Saturday, March 9, 2019
10:00 am – 12:30 pm
William Andrews Clark Memorial Library
2520 Cimarron Street
—conference organized by Andrea S. Goldman (UCLA), Kathryn Norberg (UCLA) and Paola Zamperini (Northwestern University)
At the end of the twentieth century, scholars of European pornography began to explore obscenity and its implications for our understanding of the time that produced it, the seventeenth and, especially, eighteenth centuries. A world of previously ignored texts came to light, producing new theories and interpretations, suggesting that the rise of pornography was somehow a harbinger of modernity. This activity, however, occurred within narrow geographical boundaries and was tied firmly to Western historical trajectories. Asian pornography, especially the long and particularly rich Chinese tradition, was ignored. Students of Asian and European pornography worked separately with little interaction even though they shared theory and all focused on the same kind of fictional narratives produced roughly at the same time.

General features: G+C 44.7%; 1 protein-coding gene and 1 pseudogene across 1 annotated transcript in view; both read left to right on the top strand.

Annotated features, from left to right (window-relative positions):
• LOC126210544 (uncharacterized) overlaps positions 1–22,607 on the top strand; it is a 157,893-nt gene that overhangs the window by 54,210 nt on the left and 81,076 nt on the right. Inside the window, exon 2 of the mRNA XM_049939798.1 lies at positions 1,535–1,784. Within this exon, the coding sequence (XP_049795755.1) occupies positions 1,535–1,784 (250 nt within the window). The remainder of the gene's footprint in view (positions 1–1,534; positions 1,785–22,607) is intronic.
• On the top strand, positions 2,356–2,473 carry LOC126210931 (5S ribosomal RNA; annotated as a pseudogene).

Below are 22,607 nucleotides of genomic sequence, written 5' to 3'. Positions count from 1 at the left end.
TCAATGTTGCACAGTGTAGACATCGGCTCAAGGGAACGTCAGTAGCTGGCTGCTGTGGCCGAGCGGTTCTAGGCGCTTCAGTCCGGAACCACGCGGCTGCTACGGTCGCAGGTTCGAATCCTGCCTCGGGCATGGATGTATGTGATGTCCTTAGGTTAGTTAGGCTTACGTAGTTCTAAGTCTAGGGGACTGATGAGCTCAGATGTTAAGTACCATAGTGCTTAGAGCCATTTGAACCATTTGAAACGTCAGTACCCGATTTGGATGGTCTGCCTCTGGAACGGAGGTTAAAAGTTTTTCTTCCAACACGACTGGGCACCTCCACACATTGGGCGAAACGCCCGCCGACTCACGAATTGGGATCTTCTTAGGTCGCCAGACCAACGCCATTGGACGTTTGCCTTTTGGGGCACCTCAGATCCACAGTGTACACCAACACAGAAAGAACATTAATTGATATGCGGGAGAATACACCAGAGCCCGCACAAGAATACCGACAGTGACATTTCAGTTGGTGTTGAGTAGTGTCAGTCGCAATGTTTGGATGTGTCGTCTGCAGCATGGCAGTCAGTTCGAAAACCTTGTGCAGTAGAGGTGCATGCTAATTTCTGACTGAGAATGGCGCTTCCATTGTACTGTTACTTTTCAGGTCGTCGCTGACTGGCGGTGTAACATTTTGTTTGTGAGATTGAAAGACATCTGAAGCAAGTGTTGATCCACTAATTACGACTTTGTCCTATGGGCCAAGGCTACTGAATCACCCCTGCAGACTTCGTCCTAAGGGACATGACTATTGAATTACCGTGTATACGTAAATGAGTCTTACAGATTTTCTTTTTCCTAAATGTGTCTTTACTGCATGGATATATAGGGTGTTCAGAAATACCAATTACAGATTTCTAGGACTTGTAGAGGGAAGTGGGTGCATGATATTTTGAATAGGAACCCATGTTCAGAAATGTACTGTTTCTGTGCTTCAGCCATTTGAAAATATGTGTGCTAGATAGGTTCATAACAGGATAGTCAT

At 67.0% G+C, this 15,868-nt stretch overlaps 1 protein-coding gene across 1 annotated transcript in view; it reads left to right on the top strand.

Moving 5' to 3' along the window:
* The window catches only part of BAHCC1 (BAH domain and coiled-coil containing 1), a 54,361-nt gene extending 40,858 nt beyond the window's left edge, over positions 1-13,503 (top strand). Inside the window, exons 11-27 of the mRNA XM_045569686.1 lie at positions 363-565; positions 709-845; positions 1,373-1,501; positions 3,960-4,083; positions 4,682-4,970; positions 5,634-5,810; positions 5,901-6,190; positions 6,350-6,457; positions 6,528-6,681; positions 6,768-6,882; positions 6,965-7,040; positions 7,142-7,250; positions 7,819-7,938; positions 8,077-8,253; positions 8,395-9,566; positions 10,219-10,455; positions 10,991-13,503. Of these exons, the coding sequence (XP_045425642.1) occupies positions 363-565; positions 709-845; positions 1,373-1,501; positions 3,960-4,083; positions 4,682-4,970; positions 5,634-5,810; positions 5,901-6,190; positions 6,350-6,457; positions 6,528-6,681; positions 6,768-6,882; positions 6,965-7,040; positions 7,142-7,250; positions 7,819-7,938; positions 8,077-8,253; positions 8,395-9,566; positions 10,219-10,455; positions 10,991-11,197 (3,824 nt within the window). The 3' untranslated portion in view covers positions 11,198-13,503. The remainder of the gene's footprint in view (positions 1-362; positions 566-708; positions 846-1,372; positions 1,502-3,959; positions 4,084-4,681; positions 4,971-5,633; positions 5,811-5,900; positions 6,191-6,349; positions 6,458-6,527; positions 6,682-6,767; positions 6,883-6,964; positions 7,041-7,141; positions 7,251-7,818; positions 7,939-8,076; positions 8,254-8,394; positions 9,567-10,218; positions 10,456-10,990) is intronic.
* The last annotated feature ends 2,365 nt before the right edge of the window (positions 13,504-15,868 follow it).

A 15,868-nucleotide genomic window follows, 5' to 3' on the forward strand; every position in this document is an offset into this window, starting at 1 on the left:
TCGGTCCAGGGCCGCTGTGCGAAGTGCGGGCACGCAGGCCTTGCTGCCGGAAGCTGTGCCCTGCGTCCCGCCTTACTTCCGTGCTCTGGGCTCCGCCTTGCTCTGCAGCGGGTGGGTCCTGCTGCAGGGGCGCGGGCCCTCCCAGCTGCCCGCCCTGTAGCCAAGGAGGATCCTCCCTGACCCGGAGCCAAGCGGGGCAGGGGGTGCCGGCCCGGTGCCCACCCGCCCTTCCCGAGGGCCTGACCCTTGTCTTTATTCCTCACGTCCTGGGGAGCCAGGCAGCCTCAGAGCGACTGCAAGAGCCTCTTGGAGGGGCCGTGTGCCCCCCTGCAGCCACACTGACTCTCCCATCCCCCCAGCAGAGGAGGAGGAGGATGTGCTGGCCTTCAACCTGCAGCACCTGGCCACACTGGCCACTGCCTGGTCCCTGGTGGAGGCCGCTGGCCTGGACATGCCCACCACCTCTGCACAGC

This conference seeks to break down the barriers that have separated these scholars and engender a more transnational and intercultural approach to the qualities and development of pornography in the early modern world. We aim to raise general, theoretical issues that relate to both Western and Asian obscenity, by exploring, for example, the intersection of pornography and modernity. Another important and related line of inquiry has to do with terminology and genre: while it would be easy to categorize explicit Chinese and other non-Western sources as pornography, it is also crucial to explore the risks and benefits of applying Euro-American constructs, terminology, and genres to Asian literatures. The comparative impulse tends to make the European experience the norm: we hope that by bringing in scholars and discussants working on the pornographic non-Western traditions, we can broaden the comparative conversation through a meaningful and exciting conversation among presenters, discussants, and audience.
Katherine Carlitz, University of Pittsburgh
Keith McMahon, University of Kansas
Guido Ruggiero, University of Miami
Timon Screech, SOAS, University of London
Mark Stevenson, Chinese University of Hong Kong
Giovanni Vitiello, University of Naples “L’Orientale”
Ellen Widmer, Wellesley University
Cuncun Wu, The University of Hong Kong
Paola Zamperini, Northwestern University
Image: Painting on Silk, Yin Qi, mid-19th century, Museum of Fine Arts, Boston.